How to Make Marzipan Carrots

Updated April 17, 2017

Marzipan is a sweet paste made of ground almonds and sugar, which is often used to make edible sculptures. It is relatively easy to work with and tastes more pleasant than other edible sculpture mediums, such as fondant. Marzipan carrots can add colourful decoration to carrot cakes, bunny cakes for Easter, or can be eaten on their own as a dessert or sweet snack.

Remove marzipan from the box and knead until it is warm and malleable. To avoid sticky hands, dust icing sugar on your hands or wear plastic gloves.

Make a hole in the centre of the marzipan and add the food colouring. Knead it evenly through the marzipan with your hands until you reach the desired orange colour. Start with a little colour at first, as you can always add more food colouring, but it is impossible to remove it from the marzipan if you start with too much. Be conservative with the red colouring, as too much can affect the flavour of the marzipan.

Separate the marzipan into 30 pieces. Make the pieces into balls by rolling the marzipan between your palms.

Shape the ends of the balls into points, making a cone shape.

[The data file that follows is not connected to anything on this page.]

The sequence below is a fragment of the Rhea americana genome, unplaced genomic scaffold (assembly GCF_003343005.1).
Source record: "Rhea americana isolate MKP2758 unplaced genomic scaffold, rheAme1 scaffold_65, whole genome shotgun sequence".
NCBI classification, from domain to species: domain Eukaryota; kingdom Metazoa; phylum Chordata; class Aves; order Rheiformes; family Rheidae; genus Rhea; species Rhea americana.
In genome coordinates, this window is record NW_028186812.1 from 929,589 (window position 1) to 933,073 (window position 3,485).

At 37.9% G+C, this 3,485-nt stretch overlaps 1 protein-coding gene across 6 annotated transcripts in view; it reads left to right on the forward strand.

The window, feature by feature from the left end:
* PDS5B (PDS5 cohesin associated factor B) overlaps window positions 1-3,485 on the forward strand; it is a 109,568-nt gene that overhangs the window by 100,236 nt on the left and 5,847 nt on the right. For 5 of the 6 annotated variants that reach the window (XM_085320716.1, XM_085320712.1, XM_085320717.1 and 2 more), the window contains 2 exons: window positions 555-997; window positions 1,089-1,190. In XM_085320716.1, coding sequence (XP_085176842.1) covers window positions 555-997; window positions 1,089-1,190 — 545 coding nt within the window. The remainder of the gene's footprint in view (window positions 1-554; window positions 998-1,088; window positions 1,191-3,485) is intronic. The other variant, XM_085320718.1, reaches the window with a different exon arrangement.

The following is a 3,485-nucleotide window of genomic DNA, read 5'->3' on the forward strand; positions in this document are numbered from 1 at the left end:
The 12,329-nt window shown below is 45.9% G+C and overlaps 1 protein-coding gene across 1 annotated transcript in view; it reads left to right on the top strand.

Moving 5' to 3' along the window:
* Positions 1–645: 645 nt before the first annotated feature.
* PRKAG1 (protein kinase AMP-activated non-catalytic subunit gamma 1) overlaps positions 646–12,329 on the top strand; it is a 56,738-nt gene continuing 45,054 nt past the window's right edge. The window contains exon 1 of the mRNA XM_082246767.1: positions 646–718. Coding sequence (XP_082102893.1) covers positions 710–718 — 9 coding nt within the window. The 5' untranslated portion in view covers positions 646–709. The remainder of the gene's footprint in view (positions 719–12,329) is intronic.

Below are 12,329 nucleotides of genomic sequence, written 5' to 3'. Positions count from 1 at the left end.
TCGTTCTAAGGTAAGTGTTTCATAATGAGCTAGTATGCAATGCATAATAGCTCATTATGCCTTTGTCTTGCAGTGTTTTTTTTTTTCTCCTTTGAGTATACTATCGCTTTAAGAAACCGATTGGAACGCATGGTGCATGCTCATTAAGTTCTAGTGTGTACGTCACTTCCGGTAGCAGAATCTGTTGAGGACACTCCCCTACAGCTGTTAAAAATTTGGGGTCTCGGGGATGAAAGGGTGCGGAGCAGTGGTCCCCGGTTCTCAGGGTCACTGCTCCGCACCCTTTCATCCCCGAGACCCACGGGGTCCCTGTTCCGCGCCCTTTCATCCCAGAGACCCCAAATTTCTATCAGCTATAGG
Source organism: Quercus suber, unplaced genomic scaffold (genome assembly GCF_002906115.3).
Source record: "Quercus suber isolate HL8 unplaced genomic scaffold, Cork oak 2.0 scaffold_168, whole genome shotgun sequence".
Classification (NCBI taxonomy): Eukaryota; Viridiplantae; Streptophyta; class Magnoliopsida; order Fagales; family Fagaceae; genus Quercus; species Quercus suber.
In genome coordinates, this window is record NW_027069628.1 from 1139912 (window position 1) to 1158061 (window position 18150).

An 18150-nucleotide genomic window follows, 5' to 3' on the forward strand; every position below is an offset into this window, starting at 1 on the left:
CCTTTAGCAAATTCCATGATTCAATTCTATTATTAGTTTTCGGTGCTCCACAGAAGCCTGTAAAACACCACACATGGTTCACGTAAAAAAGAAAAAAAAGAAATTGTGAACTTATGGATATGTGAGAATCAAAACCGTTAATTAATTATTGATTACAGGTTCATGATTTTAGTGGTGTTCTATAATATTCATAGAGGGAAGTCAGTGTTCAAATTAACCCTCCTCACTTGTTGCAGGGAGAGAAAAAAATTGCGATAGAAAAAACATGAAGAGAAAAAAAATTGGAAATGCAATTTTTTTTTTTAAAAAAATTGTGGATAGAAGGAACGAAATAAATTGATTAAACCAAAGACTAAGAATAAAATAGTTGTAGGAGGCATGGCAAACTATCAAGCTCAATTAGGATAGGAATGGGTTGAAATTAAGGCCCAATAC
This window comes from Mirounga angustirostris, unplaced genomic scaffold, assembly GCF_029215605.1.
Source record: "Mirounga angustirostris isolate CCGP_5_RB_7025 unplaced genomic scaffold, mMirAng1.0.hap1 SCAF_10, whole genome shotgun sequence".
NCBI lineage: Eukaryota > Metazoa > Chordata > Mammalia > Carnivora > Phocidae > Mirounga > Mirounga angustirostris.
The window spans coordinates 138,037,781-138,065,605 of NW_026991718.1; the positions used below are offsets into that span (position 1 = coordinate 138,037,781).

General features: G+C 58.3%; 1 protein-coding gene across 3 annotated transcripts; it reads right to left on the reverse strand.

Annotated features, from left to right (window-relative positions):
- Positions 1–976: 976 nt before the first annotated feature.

With the toothpick, press lines into the cones to imitate the texture of a carrot.

Add the carrot stems. If you want a realistic-looking carrot, add bits of parsley to the ends of the carrot. If you are placing the carrots on top of a cake or cupcake, draw the stems on with green cake decorating gel.

Allow the carrots to air-dry overnight.


Marzipan sculptures will stay fresh for up to three weeks if refrigerated in an airtight container. Experiment with varieties of this confection--try different coloured food colouring and shapes to make pumpkins, strawberries and bananas. Baking the marzipan carrots will help them dry quicker, but will alter the taste a bit and give a stiffer, crunchier texture. Some people prefer the taste of baked marzipan to raw, and some candy shops bake their marzipan sculptures as a general rule. If you choose to bake them, put the oven on a very low heat and monitor them carefully, checking on them every few minutes. The texture should be hard, but not too crunchy.

Things You'll Need

  • 198gr box of marzipan
  • Red food colouring paste or liquid
  • Yellow food colouring paste or liquid
  • Green cake decorating gel (optional)
  • 10 parsley sprigs (optional)
  • Toothpick
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About the Author

Pamela Ann Ludwig has lived, worked and studied on five continents. Her articles can be seen online at various websites. She holds a Master of Arts degree in history from San Francisco State University and has experience teaching different dance disciplines as well as English to speakers of other languages.